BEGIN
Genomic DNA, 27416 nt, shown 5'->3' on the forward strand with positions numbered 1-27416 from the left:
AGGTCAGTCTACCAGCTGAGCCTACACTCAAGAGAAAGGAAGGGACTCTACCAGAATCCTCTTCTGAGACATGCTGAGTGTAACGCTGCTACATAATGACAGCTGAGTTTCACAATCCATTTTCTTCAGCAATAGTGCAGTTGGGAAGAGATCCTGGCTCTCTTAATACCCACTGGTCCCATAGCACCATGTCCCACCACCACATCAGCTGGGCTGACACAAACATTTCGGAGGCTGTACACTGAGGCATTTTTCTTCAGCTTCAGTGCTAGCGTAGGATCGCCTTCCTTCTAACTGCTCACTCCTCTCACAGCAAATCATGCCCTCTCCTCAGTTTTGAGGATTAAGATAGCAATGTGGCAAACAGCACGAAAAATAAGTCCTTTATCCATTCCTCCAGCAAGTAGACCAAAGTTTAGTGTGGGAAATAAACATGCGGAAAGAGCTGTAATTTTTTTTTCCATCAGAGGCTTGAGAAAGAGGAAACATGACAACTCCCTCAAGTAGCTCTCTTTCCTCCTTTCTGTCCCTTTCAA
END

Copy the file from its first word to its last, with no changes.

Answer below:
Genomic DNA, 27416 nt, shown 5'->3' on the forward strand with positions numbered 1-27416 from the left:
AGGTCAGTCTACCAGCTGAGCCTACACTCAAGAGAAAGGAAGGGACTCTACCAGAATCCTCTTCTGAGACATGCTGAGTGTAACGCTGCTACATAATGACAGCTGAGTTTCACAATCCATTTTCTTCAGCAATAGTGCAGTTGGGAAGAGATCCTGGCTCTCTTAATACCCACTGGTCCCATAGCACCATGTCCCACCACCACATCAGCTGGGCTGACACAAACATTTCGGAGGCTGTACACTGAGGCATTTTTCTTCAGCTTCAGTGCTAGCGTAGGATCGCCTTCCTTCTAACTGCTCACTCCTCTCACAGCAAATCATGCCCTCTCCTCAGTTTTGAGGATTAAGATAGCAATGTGGCAAACAGCACGAAAAATAAGTCCTTTATCCATTCCTCCAGCAAGTAGACCAAAGTTTAGTGTGGGAAATAAACATGCGGAAAGAGCTGTAATTTTTTTTTCCATCAGAGGCTTGAGAAAGAGGAAACATGACAACTCCCTCAAGTAGCTCTCTTTCCTCCTTTCTGTCCCTTTCAA